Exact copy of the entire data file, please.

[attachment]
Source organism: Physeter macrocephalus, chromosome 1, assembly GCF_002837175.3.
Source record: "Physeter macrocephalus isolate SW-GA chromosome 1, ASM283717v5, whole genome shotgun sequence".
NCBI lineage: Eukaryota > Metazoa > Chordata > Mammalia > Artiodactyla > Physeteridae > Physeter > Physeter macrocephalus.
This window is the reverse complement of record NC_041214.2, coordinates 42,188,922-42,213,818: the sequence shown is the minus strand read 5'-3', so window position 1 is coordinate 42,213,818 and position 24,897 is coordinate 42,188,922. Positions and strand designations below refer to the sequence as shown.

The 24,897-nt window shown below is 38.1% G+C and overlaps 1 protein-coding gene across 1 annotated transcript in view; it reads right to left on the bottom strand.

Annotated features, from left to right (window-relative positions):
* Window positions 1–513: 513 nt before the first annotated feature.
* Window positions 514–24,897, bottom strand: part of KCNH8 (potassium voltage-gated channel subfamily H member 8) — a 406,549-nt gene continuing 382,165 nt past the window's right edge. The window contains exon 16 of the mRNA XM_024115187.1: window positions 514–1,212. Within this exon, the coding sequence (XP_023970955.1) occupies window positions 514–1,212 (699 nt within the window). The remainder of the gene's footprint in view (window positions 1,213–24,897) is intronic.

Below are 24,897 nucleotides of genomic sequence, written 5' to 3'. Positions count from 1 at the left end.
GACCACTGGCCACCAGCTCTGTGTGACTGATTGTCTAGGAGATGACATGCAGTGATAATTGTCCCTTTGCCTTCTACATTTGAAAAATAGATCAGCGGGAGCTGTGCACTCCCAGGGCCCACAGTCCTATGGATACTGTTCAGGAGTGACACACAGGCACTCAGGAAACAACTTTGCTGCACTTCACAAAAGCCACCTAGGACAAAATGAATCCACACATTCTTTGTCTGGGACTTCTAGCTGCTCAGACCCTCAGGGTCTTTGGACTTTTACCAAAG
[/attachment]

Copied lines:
Source organism: Physeter macrocephalus, chromosome 1, assembly GCF_002837175.3.
Source record: "Physeter macrocephalus isolate SW-GA chromosome 1, ASM283717v5, whole genome shotgun sequence".
NCBI lineage: Eukaryota > Metazoa > Chordata > Mammalia > Artiodactyla > Physeteridae > Physeter > Physeter macrocephalus.
This window is the reverse complement of record NC_041214.2, coordinates 42,188,922-42,213,818: the sequence shown is the minus strand read 5'-3', so window position 1 is coordinate 42,213,818 and position 24,897 is coordinate 42,188,922. Positions and strand designations below refer to the sequence as shown.

The 24,897-nt window shown below is 38.1% G+C and overlaps 1 protein-coding gene across 1 annotated transcript in view; it reads right to left on the bottom strand.

Annotated features, from left to right (window-relative positions):
* Window positions 1–513: 513 nt before the first annotated feature.
* Window positions 514–24,897, bottom strand: part of KCNH8 (potassium voltage-gated channel subfamily H member 8) — a 406,549-nt gene continuing 382,165 nt past the window's right edge. The window contains exon 16 of the mRNA XM_024115187.1: window positions 514–1,212. Within this exon, the coding sequence (XP_023970955.1) occupies window positions 514–1,212 (699 nt within the window). The remainder of the gene's footprint in view (window positions 1,213–24,897) is intronic.

Below are 24,897 nucleotides of genomic sequence, written 5' to 3'. Positions count from 1 at the left end.
GACCACTGGCCACCAGCTCTGTGTGACTGATTGTCTAGGAGATGACATGCAGTGATAATTGTCCCTTTGCCTTCTACATTTGAAAAATAGATCAGCGGGAGCTGTGCACTCCCAGGGCCCACAGTCCTATGGATACTGTTCAGGAGTGACACACAGGCACTCAGGAAACAACTTTGCTGCACTTCACAAAAGCCACCTAGGACAAAATGAATCCACACATTCTTTGTCTGGGACTTCTAGCTGCTCAGACCCTCAGGGTCTTTGGACTTTTACCAAAG